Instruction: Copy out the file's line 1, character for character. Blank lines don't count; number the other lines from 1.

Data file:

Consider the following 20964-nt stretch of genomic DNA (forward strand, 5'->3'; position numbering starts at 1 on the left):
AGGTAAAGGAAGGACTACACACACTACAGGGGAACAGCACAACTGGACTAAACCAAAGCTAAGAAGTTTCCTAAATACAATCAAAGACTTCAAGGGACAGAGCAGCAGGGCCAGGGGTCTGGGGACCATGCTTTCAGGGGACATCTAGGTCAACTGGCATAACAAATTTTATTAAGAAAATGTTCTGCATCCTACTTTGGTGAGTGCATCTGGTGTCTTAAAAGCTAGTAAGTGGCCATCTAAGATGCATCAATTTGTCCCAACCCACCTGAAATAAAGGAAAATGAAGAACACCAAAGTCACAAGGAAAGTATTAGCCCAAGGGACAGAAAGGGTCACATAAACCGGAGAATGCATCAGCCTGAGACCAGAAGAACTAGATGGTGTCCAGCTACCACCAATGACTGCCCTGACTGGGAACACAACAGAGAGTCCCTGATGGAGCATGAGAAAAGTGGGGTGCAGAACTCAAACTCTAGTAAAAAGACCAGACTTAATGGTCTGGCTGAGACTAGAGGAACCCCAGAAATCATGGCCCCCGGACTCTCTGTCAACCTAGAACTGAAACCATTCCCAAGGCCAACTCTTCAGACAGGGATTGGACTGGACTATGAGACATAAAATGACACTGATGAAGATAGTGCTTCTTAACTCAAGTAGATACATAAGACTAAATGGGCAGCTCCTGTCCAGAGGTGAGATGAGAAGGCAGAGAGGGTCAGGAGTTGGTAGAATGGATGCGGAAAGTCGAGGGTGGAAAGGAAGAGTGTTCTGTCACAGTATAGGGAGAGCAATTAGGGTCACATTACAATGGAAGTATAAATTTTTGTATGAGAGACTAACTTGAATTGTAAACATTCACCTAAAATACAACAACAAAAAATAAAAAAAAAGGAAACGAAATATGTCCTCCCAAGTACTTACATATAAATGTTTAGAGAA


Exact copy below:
Consider the following 20964-nt stretch of genomic DNA (forward strand, 5'->3'; position numbering starts at 1 on the left):